This paper discusses the relationship between uncertainty in a decision making environment and the desired characteristics of information used for decision making. The work is aimed at providing a better understanding of the variables that affect the design of Management Information Systems. An experiment was conducted using an inventory simulator. The subjects could decide on inventory control variables and the amount and type of information to be used in monitoring system performance. The demand for inventory was an external random variable under the control of the experimenter. The experiment investigated how different demand variances affected the decision information used, the decisions made, and the resulting decision effectiveness (cost.) It was found that decision review frequency was not affected by demand variability. However, age and degree of summary of information used were greatly affected. Subjects exposed to high variability used data with a shorter history and a higher level of detail than those exposed to low variability. It was also found that the number of reports used increased from the low to middle variance group, then decreased at very high variance. Subjects tended to “give‐up” on their information system at high variance, and they relied on additional safety stock to prevent frequent stockouts. Finally, the correlation between the information used and decision effectiveness as measured by cost was low. This result was contrary to the subjects' beliefs that more and better information produced “better” decisions. It indicates that although variability may strongly affect preferences for different types of information, the information used may not in turn affect decision performance.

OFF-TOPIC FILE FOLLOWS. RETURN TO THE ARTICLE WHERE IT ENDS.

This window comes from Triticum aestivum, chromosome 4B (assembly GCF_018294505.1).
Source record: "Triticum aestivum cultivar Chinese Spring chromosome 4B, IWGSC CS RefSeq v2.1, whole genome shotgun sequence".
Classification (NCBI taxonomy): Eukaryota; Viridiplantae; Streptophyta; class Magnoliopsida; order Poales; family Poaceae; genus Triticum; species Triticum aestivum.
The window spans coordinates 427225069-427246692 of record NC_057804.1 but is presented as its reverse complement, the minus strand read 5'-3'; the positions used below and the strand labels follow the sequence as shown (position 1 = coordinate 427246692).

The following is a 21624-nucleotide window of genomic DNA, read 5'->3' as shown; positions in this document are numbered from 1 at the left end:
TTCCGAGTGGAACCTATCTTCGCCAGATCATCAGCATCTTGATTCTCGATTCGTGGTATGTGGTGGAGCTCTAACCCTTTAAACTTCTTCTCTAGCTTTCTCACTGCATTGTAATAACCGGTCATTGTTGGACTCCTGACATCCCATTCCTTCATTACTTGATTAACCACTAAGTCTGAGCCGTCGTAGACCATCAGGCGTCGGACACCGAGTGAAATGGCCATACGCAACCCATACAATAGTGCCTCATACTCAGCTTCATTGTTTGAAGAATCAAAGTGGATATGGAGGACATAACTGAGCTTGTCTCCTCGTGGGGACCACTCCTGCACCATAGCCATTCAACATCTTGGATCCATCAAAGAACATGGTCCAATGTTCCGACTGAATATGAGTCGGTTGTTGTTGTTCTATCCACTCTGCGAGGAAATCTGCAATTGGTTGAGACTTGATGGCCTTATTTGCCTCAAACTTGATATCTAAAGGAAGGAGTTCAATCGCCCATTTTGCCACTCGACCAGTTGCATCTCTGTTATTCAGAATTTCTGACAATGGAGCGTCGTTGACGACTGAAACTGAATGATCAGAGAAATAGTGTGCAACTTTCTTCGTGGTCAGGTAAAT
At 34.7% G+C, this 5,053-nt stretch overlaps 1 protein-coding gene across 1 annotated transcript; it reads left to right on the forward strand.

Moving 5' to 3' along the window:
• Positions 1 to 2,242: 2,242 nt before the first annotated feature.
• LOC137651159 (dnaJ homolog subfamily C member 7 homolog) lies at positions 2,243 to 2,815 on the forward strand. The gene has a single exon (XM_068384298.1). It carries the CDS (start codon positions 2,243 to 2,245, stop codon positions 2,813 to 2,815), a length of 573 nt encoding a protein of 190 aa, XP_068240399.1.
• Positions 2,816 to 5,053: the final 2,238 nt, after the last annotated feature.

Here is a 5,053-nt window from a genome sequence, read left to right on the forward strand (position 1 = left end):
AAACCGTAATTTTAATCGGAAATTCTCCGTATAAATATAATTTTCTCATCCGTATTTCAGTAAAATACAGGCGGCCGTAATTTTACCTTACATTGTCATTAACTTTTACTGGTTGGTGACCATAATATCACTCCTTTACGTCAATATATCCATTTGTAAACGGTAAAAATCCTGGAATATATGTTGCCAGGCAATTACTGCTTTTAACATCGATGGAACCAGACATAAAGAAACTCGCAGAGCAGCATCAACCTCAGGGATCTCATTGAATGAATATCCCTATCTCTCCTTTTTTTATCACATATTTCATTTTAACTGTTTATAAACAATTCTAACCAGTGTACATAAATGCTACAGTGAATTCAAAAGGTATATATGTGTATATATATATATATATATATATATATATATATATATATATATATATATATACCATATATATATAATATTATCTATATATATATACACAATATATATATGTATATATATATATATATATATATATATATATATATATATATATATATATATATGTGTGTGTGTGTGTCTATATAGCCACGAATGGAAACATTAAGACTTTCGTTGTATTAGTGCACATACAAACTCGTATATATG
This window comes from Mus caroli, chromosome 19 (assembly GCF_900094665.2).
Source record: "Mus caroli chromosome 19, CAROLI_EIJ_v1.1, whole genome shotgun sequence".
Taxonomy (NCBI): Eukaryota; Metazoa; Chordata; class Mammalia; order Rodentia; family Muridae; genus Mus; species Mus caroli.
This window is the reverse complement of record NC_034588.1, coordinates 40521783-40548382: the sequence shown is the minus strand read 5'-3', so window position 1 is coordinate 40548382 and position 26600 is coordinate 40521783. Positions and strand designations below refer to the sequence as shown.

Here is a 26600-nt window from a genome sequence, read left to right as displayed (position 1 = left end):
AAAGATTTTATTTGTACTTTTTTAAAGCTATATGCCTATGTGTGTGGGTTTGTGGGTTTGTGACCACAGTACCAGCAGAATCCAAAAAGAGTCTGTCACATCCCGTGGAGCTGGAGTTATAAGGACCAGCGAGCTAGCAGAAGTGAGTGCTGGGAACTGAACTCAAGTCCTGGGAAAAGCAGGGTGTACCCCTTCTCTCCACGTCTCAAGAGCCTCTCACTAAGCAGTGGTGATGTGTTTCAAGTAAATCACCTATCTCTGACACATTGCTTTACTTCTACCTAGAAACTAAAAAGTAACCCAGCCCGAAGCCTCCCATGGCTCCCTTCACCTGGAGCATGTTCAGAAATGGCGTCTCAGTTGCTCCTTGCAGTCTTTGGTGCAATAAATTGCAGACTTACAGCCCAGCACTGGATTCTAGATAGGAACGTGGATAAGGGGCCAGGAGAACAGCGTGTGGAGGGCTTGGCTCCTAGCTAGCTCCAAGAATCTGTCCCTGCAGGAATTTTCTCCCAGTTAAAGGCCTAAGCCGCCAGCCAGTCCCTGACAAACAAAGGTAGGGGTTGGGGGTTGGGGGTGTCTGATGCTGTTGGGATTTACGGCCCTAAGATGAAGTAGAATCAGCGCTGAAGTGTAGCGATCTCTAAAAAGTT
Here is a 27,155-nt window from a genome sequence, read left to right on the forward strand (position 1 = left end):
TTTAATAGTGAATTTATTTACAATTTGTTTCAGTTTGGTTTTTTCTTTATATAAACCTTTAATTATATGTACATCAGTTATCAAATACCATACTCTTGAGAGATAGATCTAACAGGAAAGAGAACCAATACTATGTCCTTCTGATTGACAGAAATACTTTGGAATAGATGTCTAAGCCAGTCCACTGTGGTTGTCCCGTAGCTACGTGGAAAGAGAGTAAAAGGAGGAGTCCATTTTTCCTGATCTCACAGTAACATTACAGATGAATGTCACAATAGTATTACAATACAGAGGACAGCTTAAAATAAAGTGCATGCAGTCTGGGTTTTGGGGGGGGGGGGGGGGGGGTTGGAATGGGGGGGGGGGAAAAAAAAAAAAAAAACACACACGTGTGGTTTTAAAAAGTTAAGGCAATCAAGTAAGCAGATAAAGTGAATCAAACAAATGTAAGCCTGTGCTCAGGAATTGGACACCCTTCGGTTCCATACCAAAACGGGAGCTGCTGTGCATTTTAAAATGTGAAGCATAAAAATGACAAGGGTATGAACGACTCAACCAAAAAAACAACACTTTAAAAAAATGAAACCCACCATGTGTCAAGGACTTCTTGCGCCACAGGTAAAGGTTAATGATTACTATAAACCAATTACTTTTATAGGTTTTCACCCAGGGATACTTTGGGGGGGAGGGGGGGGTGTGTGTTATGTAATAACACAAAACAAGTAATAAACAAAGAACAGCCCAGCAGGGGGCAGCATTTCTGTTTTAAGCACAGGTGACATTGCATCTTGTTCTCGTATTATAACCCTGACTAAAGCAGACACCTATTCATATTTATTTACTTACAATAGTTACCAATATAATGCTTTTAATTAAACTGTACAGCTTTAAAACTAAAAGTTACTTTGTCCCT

|Original language||English (US)|
|Number of pages||12|
|State||Published - Jul 1975|